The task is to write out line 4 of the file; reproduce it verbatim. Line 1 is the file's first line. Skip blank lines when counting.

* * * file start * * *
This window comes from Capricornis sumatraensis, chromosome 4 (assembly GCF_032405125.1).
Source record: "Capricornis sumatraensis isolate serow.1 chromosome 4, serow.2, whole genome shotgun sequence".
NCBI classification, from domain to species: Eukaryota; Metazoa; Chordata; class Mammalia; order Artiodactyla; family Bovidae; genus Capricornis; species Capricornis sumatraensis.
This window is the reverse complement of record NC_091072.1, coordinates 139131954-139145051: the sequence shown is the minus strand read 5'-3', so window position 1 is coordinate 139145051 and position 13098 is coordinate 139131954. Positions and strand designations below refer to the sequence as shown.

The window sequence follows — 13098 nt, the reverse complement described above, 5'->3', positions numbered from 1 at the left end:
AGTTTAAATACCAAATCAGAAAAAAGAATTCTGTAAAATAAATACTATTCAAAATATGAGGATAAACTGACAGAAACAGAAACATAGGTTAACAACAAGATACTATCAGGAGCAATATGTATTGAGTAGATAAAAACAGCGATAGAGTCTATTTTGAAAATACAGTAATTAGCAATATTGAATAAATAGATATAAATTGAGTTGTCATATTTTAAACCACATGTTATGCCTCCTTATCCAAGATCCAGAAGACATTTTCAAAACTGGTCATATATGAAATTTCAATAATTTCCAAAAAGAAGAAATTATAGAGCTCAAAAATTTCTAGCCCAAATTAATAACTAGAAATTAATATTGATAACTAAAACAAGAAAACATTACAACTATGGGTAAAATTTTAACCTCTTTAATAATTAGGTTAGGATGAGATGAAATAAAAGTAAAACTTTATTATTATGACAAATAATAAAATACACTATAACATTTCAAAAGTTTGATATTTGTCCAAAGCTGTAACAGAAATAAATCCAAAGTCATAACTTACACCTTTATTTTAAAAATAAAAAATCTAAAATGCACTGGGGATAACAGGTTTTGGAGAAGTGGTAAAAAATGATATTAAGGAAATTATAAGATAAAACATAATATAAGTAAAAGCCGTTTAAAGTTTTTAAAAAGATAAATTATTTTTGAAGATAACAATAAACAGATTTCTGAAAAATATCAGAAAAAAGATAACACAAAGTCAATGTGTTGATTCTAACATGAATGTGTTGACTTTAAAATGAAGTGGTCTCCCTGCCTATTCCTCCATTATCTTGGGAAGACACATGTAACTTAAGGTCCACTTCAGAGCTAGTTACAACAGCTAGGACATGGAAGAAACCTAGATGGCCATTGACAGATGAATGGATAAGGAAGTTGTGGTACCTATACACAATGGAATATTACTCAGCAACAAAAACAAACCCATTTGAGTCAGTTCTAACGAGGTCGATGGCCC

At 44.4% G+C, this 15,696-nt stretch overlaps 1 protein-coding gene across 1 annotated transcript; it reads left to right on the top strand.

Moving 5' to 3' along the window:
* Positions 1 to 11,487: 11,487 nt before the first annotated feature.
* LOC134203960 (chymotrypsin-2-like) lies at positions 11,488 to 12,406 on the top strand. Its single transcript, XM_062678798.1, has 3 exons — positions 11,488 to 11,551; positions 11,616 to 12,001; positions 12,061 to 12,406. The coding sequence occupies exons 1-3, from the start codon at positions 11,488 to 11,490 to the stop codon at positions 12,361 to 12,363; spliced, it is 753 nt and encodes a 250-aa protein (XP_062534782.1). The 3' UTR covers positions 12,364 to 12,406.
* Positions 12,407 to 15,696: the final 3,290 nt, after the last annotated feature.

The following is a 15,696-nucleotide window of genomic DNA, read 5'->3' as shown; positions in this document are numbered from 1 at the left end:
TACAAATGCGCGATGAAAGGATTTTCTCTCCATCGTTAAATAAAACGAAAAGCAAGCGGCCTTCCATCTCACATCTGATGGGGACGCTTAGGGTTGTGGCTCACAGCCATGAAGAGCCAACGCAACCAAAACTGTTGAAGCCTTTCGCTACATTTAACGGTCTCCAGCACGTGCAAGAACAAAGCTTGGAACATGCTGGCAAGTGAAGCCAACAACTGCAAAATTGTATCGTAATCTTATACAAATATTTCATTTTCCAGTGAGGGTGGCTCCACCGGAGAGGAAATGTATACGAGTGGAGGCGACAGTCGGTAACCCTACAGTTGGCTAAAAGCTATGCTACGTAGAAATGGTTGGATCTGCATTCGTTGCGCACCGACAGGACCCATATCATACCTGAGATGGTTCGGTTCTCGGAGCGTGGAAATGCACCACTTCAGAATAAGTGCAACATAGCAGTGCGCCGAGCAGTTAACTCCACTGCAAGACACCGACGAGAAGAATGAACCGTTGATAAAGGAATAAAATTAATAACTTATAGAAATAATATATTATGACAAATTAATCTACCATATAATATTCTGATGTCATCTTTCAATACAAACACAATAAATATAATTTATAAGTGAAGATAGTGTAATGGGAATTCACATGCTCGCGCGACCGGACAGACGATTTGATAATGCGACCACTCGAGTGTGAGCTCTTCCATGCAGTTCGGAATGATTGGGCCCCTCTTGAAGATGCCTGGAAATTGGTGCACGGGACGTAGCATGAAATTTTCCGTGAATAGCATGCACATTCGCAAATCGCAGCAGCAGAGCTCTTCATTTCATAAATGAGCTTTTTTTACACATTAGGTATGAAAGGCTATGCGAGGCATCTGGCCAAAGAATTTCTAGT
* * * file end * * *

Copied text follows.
This window is the reverse complement of record NC_091072.1, coordinates 139131954-139145051: the sequence shown is the minus strand read 5'-3', so window position 1 is coordinate 139145051 and position 13098 is coordinate 139131954. Positions and strand designations below refer to the sequence as shown.